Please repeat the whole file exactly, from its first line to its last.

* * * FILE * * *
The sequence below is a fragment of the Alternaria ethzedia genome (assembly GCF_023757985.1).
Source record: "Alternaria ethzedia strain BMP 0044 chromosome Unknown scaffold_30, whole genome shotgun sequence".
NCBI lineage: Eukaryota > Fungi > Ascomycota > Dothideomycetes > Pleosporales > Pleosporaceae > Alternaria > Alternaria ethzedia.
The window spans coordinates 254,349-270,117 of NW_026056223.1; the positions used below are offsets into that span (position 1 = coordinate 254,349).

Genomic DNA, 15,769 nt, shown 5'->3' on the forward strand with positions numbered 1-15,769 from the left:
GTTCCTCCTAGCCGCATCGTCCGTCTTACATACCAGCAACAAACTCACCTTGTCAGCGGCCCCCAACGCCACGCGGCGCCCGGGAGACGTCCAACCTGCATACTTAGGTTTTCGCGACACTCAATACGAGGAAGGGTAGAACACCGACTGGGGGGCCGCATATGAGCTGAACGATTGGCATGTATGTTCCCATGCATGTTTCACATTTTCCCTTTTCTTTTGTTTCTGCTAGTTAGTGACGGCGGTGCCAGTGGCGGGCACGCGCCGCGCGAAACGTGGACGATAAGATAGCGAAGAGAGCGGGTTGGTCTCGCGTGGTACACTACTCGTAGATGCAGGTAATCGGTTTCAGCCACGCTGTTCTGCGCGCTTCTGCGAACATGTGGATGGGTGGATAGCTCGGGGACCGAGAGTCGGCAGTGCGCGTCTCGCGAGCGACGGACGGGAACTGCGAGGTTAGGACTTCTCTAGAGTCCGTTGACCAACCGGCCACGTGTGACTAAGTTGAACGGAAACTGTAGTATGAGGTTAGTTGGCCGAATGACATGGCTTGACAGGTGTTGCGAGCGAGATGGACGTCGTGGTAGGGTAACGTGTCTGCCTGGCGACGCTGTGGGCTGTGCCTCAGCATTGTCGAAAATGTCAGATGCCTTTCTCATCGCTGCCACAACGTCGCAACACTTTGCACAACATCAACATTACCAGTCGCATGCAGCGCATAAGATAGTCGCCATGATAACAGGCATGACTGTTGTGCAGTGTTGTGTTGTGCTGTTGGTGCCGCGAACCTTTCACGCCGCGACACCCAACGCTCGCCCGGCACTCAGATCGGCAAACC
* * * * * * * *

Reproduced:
The sequence below is a fragment of the Alternaria ethzedia genome (assembly GCF_023757985.1).
Source record: "Alternaria ethzedia strain BMP 0044 chromosome Unknown scaffold_30, whole genome shotgun sequence".
NCBI lineage: Eukaryota > Fungi > Ascomycota > Dothideomycetes > Pleosporales > Pleosporaceae > Alternaria > Alternaria ethzedia.
The window spans coordinates 254,349-270,117 of NW_026056223.1; the positions used below are offsets into that span (position 1 = coordinate 254,349).

Genomic DNA, 15,769 nt, shown 5'->3' on the forward strand with positions numbered 1-15,769 from the left:
GTTCCTCCTAGCCGCATCGTCCGTCTTACATACCAGCAACAAACTCACCTTGTCAGCGGCCCCCAACGCCACGCGGCGCCCGGGAGACGTCCAACCTGCATACTTAGGTTTTCGCGACACTCAATACGAGGAAGGGTAGAACACCGACTGGGGGGCCGCATATGAGCTGAACGATTGGCATGTATGTTCCCATGCATGTTTCACATTTTCCCTTTTCTTTTGTTTCTGCTAGTTAGTGACGGCGGTGCCAGTGGCGGGCACGCGCCGCGCGAAACGTGGACGATAAGATAGCGAAGAGAGCGGGTTGGTCTCGCGTGGTACACTACTCGTAGATGCAGGTAATCGGTTTCAGCCACGCTGTTCTGCGCGCTTCTGCGAACATGTGGATGGGTGGATAGCTCGGGGACCGAGAGTCGGCAGTGCGCGTCTCGCGAGCGACGGACGGGAACTGCGAGGTTAGGACTTCTCTAGAGTCCGTTGACCAACCGGCCACGTGTGACTAAGTTGAACGGAAACTGTAGTATGAGGTTAGTTGGCCGAATGACATGGCTTGACAGGTGTTGCGAGCGAGATGGACGTCGTGGTAGGGTAACGTGTCTGCCTGGCGACGCTGTGGGCTGTGCCTCAGCATTGTCGAAAATGTCAGATGCCTTTCTCATCGCTGCCACAACGTCGCAACACTTTGCACAACATCAACATTACCAGTCGCATGCAGCGCATAAGATAGTCGCCATGATAACAGGCATGACTGTTGTGCAGTGTTGTGTTGTGCTGTTGGTGCCGCGAACCTTTCACGCCGCGACACCCAACGCTCGCCCGGCACTCAGATCGGCAAACC